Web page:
Trucking and shipper organizations are fighting tooth and nail to delay and curtail a five-year plan developed by the California ports of Long Beach and Los Angeles to cut commercial truck emissions by 80%, a plan that is scheduled to go into effect Jan. 1, 2008.
Currently, 1,300 motor carriers and 16,000-plus independent owner-operators provide intermodal drayage services to the two ports, which handle over 40% of all containerized trade in the U.S. The Clean Trucks Program, part of the Clean Air Action Plan (CAAP) approved by the ports' governing boards a year ago, seeks to get drayage truck owners to scrap and replace the oldest of about 16,000 trucks working at the ports, as well as retrofit the others, with the assistance of port-sponsored grants.
To date, the ports have allocated $166 million to fund those grants, with the South Coast Air Quality Management District making an additional $36 million available to the truck program.
CAAP addresses every category of port-related emission sources — ships, trucks, trains, cargo-handling equipment and harbor craft — and outlines specific strategies to reduce emissions in each category, for a total emissions reduction of at least 45% over the next five years.
Geraldine Knatz, executive director of the Port of Los Angeles, notes that research by both ports found that trucks are responsible for 23% of all port-related diesel particulate matter and 34% of nitrogen oxide (NOx) emissions, which contribute to poor air quality and increased health risks.
One of the more controversial parts of the program would allow only port-licensed “concessionaires” operating “clean trucks” to enter port terminals without having to pay a gate fee, estimated to be $34 per vehicle. “Clean trucks” are defined as 2007-model year or newer trucks, retrofitted trucks manufactured in 1994 or after, or trucks that have been replaced through the “Gateway Cities” truck modernization program sponsored by L.A. and Long Beach.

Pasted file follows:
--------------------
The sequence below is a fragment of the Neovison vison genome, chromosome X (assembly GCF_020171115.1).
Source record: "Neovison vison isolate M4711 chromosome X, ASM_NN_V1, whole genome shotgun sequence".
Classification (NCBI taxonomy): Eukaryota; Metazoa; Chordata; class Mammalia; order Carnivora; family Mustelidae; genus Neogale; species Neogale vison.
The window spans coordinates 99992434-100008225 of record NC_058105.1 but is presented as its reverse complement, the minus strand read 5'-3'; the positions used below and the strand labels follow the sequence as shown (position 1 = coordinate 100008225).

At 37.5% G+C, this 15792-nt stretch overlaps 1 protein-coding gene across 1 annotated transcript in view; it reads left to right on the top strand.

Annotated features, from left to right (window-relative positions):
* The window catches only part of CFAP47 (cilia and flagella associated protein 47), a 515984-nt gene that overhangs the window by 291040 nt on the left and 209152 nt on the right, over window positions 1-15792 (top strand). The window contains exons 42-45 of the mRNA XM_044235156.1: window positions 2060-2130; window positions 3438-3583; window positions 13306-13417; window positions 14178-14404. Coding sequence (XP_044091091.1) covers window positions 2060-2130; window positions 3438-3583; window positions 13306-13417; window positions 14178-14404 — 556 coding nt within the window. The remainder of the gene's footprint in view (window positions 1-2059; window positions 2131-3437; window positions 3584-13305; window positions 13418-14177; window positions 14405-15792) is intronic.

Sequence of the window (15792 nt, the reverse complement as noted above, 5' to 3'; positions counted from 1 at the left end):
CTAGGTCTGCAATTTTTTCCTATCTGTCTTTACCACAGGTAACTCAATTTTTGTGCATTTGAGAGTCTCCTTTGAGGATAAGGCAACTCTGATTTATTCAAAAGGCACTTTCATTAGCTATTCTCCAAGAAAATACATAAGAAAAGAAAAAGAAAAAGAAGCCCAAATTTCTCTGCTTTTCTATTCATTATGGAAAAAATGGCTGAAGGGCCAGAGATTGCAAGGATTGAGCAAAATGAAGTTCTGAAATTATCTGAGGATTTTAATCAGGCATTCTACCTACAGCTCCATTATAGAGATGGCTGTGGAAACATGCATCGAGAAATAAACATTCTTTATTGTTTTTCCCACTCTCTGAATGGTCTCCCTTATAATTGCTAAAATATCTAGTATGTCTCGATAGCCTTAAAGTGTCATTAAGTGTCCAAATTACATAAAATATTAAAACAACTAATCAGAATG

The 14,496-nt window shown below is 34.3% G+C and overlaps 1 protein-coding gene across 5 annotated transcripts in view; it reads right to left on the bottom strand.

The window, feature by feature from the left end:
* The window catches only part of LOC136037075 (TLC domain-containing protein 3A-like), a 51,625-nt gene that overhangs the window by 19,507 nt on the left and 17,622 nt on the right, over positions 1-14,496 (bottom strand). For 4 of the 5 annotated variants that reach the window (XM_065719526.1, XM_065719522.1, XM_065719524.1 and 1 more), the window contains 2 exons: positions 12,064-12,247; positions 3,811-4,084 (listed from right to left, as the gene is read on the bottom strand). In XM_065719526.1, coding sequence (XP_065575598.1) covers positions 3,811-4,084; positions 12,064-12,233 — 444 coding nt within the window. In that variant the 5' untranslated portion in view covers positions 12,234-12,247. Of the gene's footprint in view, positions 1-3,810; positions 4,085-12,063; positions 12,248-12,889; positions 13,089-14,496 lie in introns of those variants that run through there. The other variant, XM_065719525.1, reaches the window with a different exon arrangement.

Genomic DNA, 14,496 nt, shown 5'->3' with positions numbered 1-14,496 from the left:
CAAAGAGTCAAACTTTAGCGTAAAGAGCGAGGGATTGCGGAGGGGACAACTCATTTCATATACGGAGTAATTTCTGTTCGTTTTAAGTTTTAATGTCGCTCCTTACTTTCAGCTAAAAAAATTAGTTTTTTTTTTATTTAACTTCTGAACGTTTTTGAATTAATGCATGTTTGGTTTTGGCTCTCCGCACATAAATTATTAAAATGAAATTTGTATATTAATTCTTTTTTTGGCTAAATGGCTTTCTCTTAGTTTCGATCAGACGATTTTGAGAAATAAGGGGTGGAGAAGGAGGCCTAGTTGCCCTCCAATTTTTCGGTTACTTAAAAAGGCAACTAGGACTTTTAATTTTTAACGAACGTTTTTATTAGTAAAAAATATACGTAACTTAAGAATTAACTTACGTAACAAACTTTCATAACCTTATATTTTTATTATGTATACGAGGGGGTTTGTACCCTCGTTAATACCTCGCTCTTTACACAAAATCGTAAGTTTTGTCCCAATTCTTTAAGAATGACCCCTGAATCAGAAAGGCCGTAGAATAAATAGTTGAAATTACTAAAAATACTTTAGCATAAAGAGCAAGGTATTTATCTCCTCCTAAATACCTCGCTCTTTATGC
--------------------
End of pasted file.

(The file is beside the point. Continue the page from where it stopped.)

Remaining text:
Year by year, the oldest trucks would be barred from the ports until only those meeting the CAAP “clean truck” standard would be permitted to work in the ports, according to Richard Steinke, executive director for the port of Long Beach. “Under ordinary use, a diesel truck can be operated for many decades,” he points out. “We need to find fair, equitable solutions that will accomplish our shared goals of moving cargo efficiently and securely, while improving air quality and reducing health risks.”
In addition, the concessionaires would have to own their own trucks and use only employee drivers.
Truckers and shippers would clearly bear the brunt of the economic impact of this plan, which could put 30% of the carriers currently operating at the ports out of business, and force the rest to raise rates by at least 80% to cover the cost of compliance with the emission restrictions, according to industry analysts.
The National Industrial Transportation League (NITL), the Pacific Merchant Shipping Assn. (PMSA), and the Intermodal Motor Carriers Conference are all calling on the Federal Maritime Commission to review what they term the “legal, logistical, anti-competitive and economic harm” that may result from the ports' truck plan.
“As currently envisioned, the ports' trucking plan is dressed up as an air quality initiative but results in anti-competitive reorganization of the logistics industry,” says John Ficker, NITL's president.
“There is no question that cleaner air is in everyone's interest and a goal we fully support,” he continues. “However, the ports' plan will not accomplish this and is in reality a program designed to serve special interests, not the environment. Even if you have a clean truck, you would be barred [from the ports] if you don't follow the ports' new logistics model.”
“This plan is a formula for a legal and logistical quagmire at the ports,” says John McLaurin, PMSA's president. “We support clear and enforceable statewide standards for all trucks operating in California to be developed and implemented by the state of California. However, this proposal will only result in more congestion at the ports.”